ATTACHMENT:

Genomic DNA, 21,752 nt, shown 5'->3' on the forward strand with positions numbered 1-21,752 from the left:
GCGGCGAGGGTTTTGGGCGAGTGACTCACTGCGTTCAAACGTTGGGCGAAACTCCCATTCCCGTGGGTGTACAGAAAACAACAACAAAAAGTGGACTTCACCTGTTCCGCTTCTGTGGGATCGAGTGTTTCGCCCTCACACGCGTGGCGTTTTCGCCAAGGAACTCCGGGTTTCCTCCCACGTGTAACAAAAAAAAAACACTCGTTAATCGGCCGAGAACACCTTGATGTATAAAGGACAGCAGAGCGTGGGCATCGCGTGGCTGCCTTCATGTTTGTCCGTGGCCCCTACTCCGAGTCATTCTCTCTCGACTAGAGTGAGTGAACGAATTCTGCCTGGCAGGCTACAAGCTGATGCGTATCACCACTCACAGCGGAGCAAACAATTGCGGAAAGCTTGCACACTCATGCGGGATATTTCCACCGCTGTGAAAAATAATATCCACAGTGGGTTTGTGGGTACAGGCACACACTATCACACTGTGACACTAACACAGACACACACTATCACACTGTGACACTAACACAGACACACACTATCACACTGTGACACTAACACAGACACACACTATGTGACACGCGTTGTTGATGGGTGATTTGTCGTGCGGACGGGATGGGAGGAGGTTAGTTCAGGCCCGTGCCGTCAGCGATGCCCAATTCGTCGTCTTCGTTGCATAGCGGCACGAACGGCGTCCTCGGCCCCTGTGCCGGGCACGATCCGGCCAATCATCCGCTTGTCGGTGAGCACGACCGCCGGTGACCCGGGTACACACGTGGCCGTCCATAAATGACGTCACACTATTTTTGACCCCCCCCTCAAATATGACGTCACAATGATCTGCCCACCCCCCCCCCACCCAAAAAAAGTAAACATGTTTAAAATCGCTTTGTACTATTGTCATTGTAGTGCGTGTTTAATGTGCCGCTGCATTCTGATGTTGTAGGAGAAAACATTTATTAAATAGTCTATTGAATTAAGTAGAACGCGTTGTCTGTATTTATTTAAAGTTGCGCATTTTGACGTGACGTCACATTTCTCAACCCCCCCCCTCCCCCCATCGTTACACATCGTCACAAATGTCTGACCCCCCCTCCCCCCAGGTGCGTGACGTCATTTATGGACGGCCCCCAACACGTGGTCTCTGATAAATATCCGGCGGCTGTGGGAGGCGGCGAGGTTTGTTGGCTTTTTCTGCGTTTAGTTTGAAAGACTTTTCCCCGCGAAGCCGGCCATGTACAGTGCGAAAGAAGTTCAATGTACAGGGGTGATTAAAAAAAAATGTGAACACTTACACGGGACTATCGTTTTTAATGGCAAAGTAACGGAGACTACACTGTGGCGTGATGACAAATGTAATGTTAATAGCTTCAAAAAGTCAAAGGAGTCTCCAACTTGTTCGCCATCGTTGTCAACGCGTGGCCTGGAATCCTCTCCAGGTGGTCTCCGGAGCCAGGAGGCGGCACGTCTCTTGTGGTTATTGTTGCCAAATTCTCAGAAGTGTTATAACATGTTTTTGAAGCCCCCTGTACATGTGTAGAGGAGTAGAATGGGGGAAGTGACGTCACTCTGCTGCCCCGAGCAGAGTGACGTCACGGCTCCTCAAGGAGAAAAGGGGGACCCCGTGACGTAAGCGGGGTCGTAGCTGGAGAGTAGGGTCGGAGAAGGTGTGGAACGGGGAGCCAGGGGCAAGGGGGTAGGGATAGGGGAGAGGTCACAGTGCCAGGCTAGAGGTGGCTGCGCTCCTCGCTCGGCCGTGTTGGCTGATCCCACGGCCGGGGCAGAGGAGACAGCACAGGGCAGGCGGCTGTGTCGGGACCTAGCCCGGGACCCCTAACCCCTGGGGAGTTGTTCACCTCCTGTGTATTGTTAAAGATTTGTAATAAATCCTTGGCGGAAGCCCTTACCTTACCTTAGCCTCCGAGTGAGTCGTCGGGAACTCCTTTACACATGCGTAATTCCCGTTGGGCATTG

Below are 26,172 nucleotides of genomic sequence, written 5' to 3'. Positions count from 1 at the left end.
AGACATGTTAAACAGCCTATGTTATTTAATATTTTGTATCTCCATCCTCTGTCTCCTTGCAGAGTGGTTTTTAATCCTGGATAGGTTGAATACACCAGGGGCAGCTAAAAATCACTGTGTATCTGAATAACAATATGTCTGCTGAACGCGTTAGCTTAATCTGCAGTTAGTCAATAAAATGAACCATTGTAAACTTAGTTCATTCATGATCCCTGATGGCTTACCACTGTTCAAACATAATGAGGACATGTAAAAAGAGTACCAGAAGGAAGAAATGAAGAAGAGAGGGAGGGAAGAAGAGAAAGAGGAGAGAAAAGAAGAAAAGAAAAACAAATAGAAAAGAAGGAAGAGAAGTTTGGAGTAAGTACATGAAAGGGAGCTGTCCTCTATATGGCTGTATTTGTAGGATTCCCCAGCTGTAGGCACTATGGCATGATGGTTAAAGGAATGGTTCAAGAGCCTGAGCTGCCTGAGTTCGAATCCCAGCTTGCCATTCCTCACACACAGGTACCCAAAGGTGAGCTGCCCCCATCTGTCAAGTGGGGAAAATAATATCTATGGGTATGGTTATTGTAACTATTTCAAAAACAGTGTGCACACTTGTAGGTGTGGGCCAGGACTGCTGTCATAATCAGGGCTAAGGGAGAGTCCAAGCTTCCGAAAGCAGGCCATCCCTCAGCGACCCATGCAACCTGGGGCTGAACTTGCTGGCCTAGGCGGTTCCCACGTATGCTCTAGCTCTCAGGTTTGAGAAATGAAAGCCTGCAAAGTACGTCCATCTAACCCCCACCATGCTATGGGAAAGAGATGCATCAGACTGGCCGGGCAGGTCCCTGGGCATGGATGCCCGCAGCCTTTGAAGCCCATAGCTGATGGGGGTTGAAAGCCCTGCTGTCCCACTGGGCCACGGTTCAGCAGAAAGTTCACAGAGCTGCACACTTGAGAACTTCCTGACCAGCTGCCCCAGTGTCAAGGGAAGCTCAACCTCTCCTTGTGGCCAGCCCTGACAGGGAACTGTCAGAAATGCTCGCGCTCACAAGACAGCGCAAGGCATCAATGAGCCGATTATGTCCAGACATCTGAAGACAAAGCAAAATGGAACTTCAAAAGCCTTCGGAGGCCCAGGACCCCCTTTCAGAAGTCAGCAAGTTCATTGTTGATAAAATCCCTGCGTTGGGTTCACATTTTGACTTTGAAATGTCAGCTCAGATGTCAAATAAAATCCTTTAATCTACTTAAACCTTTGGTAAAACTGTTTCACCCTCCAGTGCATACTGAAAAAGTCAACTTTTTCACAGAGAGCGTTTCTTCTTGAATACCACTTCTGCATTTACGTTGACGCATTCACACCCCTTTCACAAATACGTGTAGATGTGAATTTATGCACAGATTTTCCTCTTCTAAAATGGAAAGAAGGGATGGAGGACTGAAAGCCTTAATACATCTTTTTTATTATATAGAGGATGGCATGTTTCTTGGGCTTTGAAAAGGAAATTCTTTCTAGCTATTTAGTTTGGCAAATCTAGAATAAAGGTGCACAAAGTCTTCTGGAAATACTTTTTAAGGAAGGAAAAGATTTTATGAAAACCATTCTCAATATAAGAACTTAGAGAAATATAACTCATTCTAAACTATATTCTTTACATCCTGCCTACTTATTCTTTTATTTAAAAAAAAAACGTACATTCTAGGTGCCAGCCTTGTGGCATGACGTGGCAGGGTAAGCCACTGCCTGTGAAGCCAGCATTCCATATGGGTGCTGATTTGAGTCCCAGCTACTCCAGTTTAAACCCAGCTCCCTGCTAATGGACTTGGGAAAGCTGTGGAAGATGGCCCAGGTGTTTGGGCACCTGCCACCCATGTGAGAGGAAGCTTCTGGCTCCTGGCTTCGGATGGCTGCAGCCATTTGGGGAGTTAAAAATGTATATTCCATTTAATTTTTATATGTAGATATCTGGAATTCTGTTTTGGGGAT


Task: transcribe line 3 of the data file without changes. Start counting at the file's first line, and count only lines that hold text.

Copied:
Below are 26,172 nucleotides of genomic sequence, written 5' to 3'. Positions count from 1 at the left end.